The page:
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Assessing the impact of conversational overlap in content on child language growth

Che, Elizabeth S.; Brooks, Patricia J.; Alarcon, Maria F.; Yannaco, Francis D.; Donnelly, Seamus

Description

When engaged in conversation, both parents and children tend to re-use words that their partner has just said. This study explored whether proportions of maternal and/or child utterances that overlapped in content with what their partner had just said contributed to growth in mean length of utterance (MLU), developmental sentence score, and vocabulary diversity over time. We analyzed the New England longitudinal corpus from the CHILDES database, comprising transcripts of mother–child...[Show more]

dc.contributor.authorChe, Elizabeth S.
dc.contributor.authorBrooks, Patricia J.
dc.contributor.authorAlarcon, Maria F.
dc.contributor.authorYannaco, Francis D.
dc.contributor.authorDonnelly, Seamus
dc.date.accessioned2019-12-17T01:22:41Z
dc.identifier.issn0305-0009
dc.identifier.urihttp://hdl.handle.net/1885/195635
dc.description.abstractWhen engaged in conversation, both parents and children tend to re-use words that their partner has just said. This study explored whether proportions of maternal and/or child utterances that overlapped in content with what their partner had just said contributed to growth in mean length of utterance (MLU), developmental sentence score, and vocabulary diversity over time. We analyzed the New England longitudinal corpus from the CHILDES database, comprising transcripts of mother–child conversations at 14, 20, and 32 months, using the CHIP command to compute proportions of utterances with overlapping content. Rates of maternal overlap, but not child overlap, at earlier time-points predicted child language outcomes at later time-points, after controlling for earlier child MLU. We suggest that maternal overlap plays a formative role in child language development by providing content that is immediately relevant to what the child has in mind.
dc.format.mimetypeapplication/pdf
dc.language.isoen_AU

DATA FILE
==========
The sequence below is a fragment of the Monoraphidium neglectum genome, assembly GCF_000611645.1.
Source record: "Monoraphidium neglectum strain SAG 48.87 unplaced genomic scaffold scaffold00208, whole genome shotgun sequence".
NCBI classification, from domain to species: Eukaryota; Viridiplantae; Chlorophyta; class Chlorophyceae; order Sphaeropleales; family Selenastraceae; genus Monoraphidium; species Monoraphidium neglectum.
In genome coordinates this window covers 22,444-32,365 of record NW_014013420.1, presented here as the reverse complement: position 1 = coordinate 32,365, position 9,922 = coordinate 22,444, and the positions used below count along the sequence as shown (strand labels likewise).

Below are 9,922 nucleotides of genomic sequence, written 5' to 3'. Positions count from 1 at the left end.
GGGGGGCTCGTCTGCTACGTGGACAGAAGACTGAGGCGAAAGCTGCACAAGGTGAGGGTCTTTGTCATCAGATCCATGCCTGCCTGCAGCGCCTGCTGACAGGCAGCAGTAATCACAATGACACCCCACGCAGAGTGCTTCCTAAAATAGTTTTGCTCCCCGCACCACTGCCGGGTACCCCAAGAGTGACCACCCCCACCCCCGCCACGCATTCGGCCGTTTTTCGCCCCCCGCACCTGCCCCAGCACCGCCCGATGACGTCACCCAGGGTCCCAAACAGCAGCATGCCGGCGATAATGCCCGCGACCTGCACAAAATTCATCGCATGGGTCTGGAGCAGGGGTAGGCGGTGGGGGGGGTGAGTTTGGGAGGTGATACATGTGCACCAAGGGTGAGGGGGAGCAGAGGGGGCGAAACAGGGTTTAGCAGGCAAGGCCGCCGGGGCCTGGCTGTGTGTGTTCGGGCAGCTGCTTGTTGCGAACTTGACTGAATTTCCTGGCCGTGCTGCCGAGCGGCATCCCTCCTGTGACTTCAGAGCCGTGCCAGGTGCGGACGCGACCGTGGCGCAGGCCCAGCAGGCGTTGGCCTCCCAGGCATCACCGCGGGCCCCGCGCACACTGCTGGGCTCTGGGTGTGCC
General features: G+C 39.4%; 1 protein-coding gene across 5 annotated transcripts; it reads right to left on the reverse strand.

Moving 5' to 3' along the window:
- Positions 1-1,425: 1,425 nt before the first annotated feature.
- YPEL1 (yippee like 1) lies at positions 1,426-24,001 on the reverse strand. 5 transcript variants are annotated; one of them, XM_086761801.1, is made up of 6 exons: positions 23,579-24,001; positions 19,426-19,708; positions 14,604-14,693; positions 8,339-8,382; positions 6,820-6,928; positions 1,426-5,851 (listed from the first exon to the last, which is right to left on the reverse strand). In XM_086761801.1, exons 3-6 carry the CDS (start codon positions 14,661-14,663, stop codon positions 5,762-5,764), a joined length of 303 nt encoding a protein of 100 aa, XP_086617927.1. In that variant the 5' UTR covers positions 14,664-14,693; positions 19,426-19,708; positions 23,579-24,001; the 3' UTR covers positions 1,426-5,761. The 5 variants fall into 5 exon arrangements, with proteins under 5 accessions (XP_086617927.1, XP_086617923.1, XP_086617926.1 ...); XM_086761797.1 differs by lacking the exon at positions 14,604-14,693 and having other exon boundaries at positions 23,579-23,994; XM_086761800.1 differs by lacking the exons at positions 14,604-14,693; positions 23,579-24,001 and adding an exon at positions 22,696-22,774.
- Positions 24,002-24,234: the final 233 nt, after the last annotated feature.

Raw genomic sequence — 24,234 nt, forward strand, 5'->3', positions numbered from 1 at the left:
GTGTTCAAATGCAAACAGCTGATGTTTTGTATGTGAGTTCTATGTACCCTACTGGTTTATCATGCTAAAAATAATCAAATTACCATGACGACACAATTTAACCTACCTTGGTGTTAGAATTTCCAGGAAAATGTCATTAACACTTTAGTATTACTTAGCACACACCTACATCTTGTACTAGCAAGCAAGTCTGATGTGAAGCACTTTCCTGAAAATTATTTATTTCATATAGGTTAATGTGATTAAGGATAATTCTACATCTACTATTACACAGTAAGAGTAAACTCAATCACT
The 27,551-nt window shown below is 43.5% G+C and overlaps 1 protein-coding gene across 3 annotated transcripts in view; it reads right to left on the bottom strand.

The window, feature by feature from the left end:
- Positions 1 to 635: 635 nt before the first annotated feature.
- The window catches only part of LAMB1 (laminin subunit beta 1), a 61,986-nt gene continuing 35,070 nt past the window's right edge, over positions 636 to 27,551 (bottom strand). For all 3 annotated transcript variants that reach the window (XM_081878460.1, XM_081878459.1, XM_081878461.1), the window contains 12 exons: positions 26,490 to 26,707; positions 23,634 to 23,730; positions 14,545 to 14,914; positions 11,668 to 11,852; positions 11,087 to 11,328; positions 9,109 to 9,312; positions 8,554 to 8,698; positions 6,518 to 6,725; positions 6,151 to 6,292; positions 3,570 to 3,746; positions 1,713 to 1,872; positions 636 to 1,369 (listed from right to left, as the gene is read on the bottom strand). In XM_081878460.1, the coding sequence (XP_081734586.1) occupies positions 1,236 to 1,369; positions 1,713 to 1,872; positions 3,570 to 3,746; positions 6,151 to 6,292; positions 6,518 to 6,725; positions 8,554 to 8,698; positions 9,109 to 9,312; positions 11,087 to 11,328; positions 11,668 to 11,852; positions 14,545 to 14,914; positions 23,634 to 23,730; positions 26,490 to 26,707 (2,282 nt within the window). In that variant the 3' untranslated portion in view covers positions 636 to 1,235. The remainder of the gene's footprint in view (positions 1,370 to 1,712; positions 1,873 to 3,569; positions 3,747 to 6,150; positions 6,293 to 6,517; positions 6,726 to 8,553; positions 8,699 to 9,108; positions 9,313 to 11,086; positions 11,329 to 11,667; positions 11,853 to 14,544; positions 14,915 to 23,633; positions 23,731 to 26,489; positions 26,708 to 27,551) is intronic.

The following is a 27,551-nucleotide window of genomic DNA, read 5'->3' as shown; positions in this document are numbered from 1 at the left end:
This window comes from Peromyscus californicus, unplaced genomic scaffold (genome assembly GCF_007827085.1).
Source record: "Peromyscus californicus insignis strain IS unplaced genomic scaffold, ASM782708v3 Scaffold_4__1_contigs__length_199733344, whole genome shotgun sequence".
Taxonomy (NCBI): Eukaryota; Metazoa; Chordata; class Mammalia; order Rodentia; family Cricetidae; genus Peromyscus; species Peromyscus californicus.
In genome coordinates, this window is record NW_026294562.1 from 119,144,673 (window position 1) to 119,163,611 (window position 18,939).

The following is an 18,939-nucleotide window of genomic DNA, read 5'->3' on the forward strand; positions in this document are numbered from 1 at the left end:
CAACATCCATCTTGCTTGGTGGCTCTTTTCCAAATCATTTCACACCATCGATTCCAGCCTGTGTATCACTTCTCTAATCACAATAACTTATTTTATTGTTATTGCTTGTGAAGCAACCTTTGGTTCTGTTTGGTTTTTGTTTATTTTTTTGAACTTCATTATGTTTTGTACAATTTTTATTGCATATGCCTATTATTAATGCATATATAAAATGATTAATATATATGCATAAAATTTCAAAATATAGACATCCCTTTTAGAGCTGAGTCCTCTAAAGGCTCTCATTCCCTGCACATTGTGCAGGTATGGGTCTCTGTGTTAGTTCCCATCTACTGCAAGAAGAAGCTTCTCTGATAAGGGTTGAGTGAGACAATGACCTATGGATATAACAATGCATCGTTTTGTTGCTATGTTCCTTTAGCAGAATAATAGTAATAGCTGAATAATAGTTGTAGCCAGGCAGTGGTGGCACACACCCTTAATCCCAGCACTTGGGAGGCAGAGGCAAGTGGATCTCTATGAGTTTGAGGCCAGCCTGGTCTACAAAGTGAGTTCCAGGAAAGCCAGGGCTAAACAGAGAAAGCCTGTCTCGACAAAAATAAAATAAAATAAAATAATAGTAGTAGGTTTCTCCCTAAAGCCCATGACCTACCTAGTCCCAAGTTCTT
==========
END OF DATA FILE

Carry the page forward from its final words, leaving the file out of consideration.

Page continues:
dc.publisherCambridge University Press
dc.rights© 2017 Cambridge University Press
dc.sourceJournal of Child Language
dc.titleAssessing the impact of conversational overlap in content on child language growth
dc.typeJournal article
local.description.notesImported from ARIES
local.identifier.citationvolume45
dcterms.dateAccepted2017-03-17
dc.date.issued2017-04-20
local.identifier.absfor170102 - Developmental Psychology and Ageing
local.identifier.ariespublicationu4485658xPUB2551
local.publisher.urlhttps://www.cambridge.org
local.type.statusPublished Version
local.contributor.affiliationChe, Elizabeth S., City University of New York
local.contributor.affiliationBrooks, Patricia J., City University of New York Graduate Center
local.contributor.affiliationAlarcon, Maria F., Long Island University
local.contributor.affiliationYannaco, Francis D., City University of New York
local.contributor.affiliationDonnelly, Seamus, College of Health and Medicine, ANU
local.description.embargo2037-12-31
local.bibliographicCitation.issue1
local.bibliographicCitation.startpage72
local.bibliographicCitation.lastpage96
local.identifier.doi10.1017/S0305000917000083
local.identifier.absseo920501 - Child Health
dc.date.updated2019-07-28T08:20:13Z
local.identifier.scopusID2-s2.0-85018495291
local.identifier.thomsonID000417473000003
CollectionsANU Research Publications

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